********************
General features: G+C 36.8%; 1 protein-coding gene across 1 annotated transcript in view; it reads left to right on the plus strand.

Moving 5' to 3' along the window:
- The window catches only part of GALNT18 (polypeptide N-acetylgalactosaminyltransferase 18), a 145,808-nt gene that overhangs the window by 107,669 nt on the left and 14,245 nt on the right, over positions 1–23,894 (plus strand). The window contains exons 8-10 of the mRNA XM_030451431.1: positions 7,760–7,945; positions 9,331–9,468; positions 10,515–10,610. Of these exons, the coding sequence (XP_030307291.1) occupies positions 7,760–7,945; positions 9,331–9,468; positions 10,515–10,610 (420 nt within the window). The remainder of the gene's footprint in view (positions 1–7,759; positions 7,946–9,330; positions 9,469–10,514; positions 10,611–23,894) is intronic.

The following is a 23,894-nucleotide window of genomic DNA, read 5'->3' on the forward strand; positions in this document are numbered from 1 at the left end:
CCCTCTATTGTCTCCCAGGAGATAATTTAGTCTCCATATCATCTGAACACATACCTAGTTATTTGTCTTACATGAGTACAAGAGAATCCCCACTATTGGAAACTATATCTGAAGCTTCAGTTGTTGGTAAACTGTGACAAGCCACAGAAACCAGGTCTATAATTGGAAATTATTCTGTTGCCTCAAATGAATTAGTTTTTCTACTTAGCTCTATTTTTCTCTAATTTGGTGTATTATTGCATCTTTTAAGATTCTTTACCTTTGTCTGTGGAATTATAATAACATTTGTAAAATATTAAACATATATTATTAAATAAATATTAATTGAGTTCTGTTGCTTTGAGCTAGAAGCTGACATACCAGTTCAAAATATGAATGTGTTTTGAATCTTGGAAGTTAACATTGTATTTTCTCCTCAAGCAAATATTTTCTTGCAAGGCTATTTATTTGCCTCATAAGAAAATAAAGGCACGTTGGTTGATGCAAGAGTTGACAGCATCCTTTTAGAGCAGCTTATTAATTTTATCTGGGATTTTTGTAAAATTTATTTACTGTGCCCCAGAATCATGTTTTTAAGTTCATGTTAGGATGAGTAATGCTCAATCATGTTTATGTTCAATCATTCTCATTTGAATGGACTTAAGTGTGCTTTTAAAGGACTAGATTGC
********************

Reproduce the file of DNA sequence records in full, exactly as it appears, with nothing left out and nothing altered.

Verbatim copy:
General features: G+C 36.8%; 1 protein-coding gene across 1 annotated transcript in view; it reads left to right on the plus strand.

Moving 5' to 3' along the window:
- The window catches only part of GALNT18 (polypeptide N-acetylgalactosaminyltransferase 18), a 145,808-nt gene that overhangs the window by 107,669 nt on the left and 14,245 nt on the right, over positions 1–23,894 (plus strand). The window contains exons 8-10 of the mRNA XM_030451431.1: positions 7,760–7,945; positions 9,331–9,468; positions 10,515–10,610. Of these exons, the coding sequence (XP_030307291.1) occupies positions 7,760–7,945; positions 9,331–9,468; positions 10,515–10,610 (420 nt within the window). The remainder of the gene's footprint in view (positions 1–7,759; positions 7,946–9,330; positions 9,469–10,514; positions 10,611–23,894) is intronic.

The following is a 23,894-nucleotide window of genomic DNA, read 5'->3' on the forward strand; positions in this document are numbered from 1 at the left end:
CCCTCTATTGTCTCCCAGGAGATAATTTAGTCTCCATATCATCTGAACACATACCTAGTTATTTGTCTTACATGAGTACAAGAGAATCCCCACTATTGGAAACTATATCTGAAGCTTCAGTTGTTGGTAAACTGTGACAAGCCACAGAAACCAGGTCTATAATTGGAAATTATTCTGTTGCCTCAAATGAATTAGTTTTTCTACTTAGCTCTATTTTTCTCTAATTTGGTGTATTATTGCATCTTTTAAGATTCTTTACCTTTGTCTGTGGAATTATAATAACATTTGTAAAATATTAAACATATATTATTAAATAAATATTAATTGAGTTCTGTTGCTTTGAGCTAGAAGCTGACATACCAGTTCAAAATATGAATGTGTTTTGAATCTTGGAAGTTAACATTGTATTTTCTCCTCAAGCAAATATTTTCTTGCAAGGCTATTTATTTGCCTCATAAGAAAATAAAGGCACGTTGGTTGATGCAAGAGTTGACAGCATCCTTTTAGAGCAGCTTATTAATTTTATCTGGGATTTTTGTAAAATTTATTTACTGTGCCCCAGAATCATGTTTTTAAGTTCATGTTAGGATGAGTAATGCTCAATCATGTTTATGTTCAATCATTCTCATTTGAATGGACTTAAGTGTGCTTTTAAAGGACTAGATTGC